The Englishman puts increased distance on Tour down to factors like fitness, youth and custom fitting, as opposed to equipment
Ian Poulter Weighs In On Golf’s Perceived Distance Problem
Golf’s latest Distance Report was released by the R&A and USGA, revealing that there had been a 3 yard increase across seven Tours in 2017.
Now that might not sound like much, but since 2003 there had only been a rise of 0.2 yards per year.
Golf’s governing bodies called the increase in yardage “unusual and concerning”.
It also blamed increased driving distances on golf course length and difficulty, and said how longer hitting puts courses under more financial pressures.
We’ve heard numerous thoughts from players such as Gary Player, Tiger Woods and Jack Nicklaus on the distance debate, and lots of it comes down to modern equipment.
But 12-time European Tour winner Ian Poulter has had his say on golf’s increased distance, and he says it’s nothing to do with equipment.
Instead, Poults puts the increase in driving distance on Tour down to other factors like youth, height, launch monitors and gym work.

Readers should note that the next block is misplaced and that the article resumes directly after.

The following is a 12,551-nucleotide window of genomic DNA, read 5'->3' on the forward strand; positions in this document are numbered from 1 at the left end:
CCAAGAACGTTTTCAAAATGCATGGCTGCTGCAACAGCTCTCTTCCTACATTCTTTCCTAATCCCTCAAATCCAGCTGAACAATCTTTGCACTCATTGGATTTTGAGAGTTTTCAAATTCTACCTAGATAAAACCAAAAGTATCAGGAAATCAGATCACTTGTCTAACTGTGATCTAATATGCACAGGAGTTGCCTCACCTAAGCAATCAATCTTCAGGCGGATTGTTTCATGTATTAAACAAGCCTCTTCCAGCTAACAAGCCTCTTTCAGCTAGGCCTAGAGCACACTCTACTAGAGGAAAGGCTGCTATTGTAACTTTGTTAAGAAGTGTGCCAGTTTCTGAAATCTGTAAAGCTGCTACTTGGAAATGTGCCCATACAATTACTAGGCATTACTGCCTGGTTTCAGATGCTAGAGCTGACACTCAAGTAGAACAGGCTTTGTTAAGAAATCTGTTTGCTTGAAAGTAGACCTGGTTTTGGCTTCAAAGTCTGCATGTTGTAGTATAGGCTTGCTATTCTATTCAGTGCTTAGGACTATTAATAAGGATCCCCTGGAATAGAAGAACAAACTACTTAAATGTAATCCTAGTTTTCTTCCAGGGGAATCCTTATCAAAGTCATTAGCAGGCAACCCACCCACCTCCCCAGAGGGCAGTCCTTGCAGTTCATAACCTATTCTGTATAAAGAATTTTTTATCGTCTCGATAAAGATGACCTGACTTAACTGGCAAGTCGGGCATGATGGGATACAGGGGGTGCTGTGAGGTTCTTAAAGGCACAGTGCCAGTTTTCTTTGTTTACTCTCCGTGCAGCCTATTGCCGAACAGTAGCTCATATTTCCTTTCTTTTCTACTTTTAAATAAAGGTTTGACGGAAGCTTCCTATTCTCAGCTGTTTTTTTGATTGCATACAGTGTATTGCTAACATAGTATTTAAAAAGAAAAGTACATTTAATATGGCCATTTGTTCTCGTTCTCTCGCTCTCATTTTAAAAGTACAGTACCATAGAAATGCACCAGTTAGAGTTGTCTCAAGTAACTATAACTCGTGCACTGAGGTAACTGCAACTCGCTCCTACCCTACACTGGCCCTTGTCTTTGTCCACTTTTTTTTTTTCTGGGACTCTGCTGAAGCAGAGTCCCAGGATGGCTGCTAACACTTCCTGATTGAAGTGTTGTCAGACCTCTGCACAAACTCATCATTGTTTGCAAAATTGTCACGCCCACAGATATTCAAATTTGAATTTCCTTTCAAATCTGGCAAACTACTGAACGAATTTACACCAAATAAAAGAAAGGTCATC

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“The facts are 2003-2016 club head speed has increased by 1.5 MPH which is about 5 yards of distance and distance has jumped 6.6 Yards,” he wrote on his Instagram page.
“So that tells you why… 2016-2017 an increase of 2.5 yards now that is a gain but remember the average age on your is younger than it was in 2003.
“Players are taller than 2003, We are being fitted for the perfect launch conditions to maximize our potential.”
“Guys are more athletic than 2003 which means guys are in better physical shape and able to hit the ball harder that’s why the distance’s has gone up… Most players on tour are working to increase club head speed to hit it further.”
Read what Poulter had to say in full here:
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